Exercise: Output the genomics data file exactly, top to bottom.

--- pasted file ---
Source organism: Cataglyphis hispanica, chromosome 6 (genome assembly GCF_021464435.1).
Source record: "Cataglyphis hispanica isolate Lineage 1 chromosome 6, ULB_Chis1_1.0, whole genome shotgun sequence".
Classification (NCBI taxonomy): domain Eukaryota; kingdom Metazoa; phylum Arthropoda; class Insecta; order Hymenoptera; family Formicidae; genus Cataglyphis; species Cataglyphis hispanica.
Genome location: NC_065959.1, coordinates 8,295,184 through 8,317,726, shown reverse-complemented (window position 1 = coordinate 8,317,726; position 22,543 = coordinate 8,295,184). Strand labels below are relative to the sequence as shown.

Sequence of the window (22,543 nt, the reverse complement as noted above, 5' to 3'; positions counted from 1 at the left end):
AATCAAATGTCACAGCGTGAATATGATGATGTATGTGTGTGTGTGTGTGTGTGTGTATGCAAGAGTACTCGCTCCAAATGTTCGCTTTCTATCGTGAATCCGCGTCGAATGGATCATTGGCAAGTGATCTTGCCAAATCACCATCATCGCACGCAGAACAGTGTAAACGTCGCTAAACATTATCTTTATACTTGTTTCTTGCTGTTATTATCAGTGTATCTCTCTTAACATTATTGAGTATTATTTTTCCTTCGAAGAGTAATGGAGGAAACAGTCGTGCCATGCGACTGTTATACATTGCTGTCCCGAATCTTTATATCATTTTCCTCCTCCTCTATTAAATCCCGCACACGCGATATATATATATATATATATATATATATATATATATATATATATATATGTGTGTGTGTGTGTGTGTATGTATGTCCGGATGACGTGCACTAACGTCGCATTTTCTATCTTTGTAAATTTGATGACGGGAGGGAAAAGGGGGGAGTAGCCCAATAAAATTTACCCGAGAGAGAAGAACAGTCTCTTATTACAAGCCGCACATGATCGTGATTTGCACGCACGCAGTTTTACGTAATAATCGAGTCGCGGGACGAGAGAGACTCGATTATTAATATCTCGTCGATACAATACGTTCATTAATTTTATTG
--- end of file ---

Source organism: Cataglyphis hispanica, chromosome 6 (genome assembly GCF_021464435.1).
Source record: "Cataglyphis hispanica isolate Lineage 1 chromosome 6, ULB_Chis1_1.0, whole genome shotgun sequence".
Classification (NCBI taxonomy): domain Eukaryota; kingdom Metazoa; phylum Arthropoda; class Insecta; order Hymenoptera; family Formicidae; genus Cataglyphis; species Cataglyphis hispanica.
Genome location: NC_065959.1, coordinates 8,295,184 through 8,317,726, shown reverse-complemented (window position 1 = coordinate 8,317,726; position 22,543 = coordinate 8,295,184). Strand labels below are relative to the sequence as shown.

Sequence of the window (22,543 nt, the reverse complement as noted above, 5' to 3'; positions counted from 1 at the left end):
AATCAAATGTCACAGCGTGAATATGATGATGTATGTGTGTGTGTGTGTGTGTGTGTATGCAAGAGTACTCGCTCCAAATGTTCGCTTTCTATCGTGAATCCGCGTCGAATGGATCATTGGCAAGTGATCTTGCCAAATCACCATCATCGCACGCAGAACAGTGTAAACGTCGCTAAACATTATCTTTATACTTGTTTCTTGCTGTTATTATCAGTGTATCTCTCTTAACATTATTGAGTATTATTTTTCCTTCGAAGAGTAATGGAGGAAACAGTCGTGCCATGCGACTGTTATACATTGCTGTCCCGAATCTTTATATCATTTTCCTCCTCCTCTATTAAATCCCGCACACGCGATATATATATATATATATATATATATATATATATATATATATATATATGTGTGTGTGTGTGTGTGTATGTATGTCCGGATGACGTGCACTAACGTCGCATTTTCTATCTTTGTAAATTTGATGACGGGAGGGAAAAGGGGGGAGTAGCCCAATAAAATTTACCCGAGAGAGAAGAACAGTCTCTTATTACAAGCCGCACATGATCGTGATTTGCACGCACGCAGTTTTACGTAATAATCGAGTCGCGGGACGAGAGAGACTCGATTATTAATATCTCGTCGATACAATACGTTCATTAATTTTATTG